Bob (Robert) was born in Chicago, Illinois in the United States, but didn’t stay there long. Ever since he could crawl he was drawn to the natural world. Shortly after graduating university with a degree in Forestry, he headed west and never looked back. He initially spent his summers as the US Forest Service’s Lead Wilderness Ranger on the north face of Mount Hood in Oregon, while his “winters” were spent at McMurdo Station in Antarctica working for the US Antarctic Program (USAP).
In his four seasons with the USAP he helped with logistics at McMurdo, South Pole Station and various remote field camps, working with scientists involved with everything from researching the natural anti-freeze found in the fish populations to drilling ice-core samples to determine historical climate fluctuations.
In 2004 Bob decided to share the knowledge and experiences he had gained with the USAP by joining expedition life as a guide and interpreter, working within the realms of glaciology and geology. He’s been rolling through the Drake Passage and exploring the Antarctic Peninsula ever since. He has also worked many seasons in Svalbard in the High Arctic.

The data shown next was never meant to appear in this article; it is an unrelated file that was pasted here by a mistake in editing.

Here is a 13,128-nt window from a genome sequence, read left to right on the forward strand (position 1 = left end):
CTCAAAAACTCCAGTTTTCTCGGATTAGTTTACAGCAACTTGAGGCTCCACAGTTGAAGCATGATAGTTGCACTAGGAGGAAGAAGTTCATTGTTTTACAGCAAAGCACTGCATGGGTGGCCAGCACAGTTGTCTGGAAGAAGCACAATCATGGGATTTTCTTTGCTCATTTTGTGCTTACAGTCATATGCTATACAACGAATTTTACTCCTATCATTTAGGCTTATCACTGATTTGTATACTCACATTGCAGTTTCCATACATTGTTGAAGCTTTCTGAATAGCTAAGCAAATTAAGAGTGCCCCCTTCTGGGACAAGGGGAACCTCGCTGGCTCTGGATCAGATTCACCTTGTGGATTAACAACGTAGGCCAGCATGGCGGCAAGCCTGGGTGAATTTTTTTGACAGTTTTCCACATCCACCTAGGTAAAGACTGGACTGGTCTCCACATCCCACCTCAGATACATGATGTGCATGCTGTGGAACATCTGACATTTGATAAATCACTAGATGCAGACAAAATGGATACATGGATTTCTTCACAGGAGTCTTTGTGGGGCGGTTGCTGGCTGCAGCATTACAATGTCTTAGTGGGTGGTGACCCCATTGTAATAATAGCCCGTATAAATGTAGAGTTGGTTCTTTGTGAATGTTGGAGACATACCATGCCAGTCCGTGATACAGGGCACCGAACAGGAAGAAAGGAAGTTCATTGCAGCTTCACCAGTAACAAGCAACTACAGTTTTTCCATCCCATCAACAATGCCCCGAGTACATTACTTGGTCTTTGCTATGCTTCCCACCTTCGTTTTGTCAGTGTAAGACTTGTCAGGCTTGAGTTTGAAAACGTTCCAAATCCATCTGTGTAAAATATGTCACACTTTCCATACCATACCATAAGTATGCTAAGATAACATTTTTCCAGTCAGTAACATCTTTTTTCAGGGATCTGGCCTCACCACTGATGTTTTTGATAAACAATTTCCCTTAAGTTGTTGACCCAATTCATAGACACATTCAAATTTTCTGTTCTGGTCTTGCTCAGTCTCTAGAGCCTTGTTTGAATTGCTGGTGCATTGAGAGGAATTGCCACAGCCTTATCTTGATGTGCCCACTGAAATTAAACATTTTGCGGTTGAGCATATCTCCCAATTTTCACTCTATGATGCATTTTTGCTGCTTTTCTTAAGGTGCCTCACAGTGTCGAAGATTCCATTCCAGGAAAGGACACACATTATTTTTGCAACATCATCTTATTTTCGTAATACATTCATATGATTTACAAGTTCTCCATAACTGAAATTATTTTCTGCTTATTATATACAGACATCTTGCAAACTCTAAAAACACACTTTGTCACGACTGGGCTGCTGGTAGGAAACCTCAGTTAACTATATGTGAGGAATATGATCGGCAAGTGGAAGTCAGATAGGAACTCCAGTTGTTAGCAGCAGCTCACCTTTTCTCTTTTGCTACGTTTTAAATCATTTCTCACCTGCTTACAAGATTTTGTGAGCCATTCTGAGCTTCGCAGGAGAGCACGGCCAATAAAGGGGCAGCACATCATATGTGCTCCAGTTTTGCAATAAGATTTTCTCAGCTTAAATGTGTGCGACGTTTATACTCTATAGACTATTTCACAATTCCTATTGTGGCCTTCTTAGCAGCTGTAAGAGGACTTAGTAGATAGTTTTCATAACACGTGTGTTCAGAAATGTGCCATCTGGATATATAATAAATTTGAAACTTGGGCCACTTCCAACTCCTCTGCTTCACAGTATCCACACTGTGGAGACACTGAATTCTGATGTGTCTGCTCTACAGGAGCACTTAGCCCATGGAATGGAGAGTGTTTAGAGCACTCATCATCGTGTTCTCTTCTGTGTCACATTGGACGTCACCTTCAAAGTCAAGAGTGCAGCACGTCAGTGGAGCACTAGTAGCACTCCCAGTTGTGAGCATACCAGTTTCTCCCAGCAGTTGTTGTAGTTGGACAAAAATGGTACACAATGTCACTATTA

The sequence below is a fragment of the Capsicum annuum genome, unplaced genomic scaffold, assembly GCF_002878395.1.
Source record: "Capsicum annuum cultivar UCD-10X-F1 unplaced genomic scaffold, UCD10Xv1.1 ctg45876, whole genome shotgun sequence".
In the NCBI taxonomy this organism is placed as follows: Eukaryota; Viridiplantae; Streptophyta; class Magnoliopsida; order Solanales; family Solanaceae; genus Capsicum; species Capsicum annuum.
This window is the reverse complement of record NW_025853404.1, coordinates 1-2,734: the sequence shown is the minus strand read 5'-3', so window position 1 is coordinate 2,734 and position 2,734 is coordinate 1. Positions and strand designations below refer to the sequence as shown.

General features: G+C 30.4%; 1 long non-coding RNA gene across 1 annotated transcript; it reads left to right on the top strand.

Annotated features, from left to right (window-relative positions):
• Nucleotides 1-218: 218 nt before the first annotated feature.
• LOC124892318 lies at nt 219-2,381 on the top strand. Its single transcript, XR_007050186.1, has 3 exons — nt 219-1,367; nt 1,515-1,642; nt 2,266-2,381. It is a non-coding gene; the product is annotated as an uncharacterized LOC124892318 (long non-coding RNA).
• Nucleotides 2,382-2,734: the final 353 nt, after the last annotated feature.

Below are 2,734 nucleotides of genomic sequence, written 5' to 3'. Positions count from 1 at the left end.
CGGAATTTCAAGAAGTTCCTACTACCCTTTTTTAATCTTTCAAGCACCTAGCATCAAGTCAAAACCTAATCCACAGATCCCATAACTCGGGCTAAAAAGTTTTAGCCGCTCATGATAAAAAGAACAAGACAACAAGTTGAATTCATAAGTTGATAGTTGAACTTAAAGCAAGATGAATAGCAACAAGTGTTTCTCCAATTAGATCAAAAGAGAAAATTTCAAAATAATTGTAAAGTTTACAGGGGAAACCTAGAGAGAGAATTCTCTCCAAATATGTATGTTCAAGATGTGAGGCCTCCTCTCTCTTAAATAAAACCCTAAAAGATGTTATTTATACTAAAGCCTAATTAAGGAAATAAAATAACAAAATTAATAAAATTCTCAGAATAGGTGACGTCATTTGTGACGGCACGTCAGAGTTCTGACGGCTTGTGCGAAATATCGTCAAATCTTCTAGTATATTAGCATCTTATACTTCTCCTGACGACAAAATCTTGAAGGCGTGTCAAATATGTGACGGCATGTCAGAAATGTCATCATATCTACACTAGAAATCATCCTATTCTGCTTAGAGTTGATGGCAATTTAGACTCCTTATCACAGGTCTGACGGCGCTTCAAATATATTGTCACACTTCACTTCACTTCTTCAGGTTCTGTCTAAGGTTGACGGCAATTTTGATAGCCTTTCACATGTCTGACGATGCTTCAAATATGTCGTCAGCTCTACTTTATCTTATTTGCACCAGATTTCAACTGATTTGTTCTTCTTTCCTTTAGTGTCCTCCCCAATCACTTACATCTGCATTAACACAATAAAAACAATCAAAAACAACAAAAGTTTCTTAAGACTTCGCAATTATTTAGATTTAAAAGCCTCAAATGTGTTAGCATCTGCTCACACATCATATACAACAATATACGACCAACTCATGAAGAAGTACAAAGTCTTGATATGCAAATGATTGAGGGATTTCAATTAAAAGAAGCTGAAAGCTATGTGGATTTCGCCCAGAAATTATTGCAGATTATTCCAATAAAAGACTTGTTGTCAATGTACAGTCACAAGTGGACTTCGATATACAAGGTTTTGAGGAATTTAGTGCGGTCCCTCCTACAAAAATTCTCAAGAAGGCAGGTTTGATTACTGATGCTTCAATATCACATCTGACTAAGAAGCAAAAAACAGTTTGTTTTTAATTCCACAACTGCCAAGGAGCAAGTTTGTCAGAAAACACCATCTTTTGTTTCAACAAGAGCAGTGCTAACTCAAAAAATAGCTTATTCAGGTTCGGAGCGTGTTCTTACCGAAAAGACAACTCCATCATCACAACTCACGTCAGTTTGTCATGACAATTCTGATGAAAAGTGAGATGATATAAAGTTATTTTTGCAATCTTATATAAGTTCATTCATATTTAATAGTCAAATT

In 2009 he achieved a major goal by becoming one of the few people that have managed to reach both the North and South Poles. More recently, he and a few colleagues have developed an evolving citizen science initiative that is helping scientists around the world better understand how climate change is affecting the Polar Regions. When not in the Polar Regions, Bob continues exploring and resides in the Rocky Mountains near Aspen, Colorado, spending his time hiking, fly fishing, camping and whitewater rafting.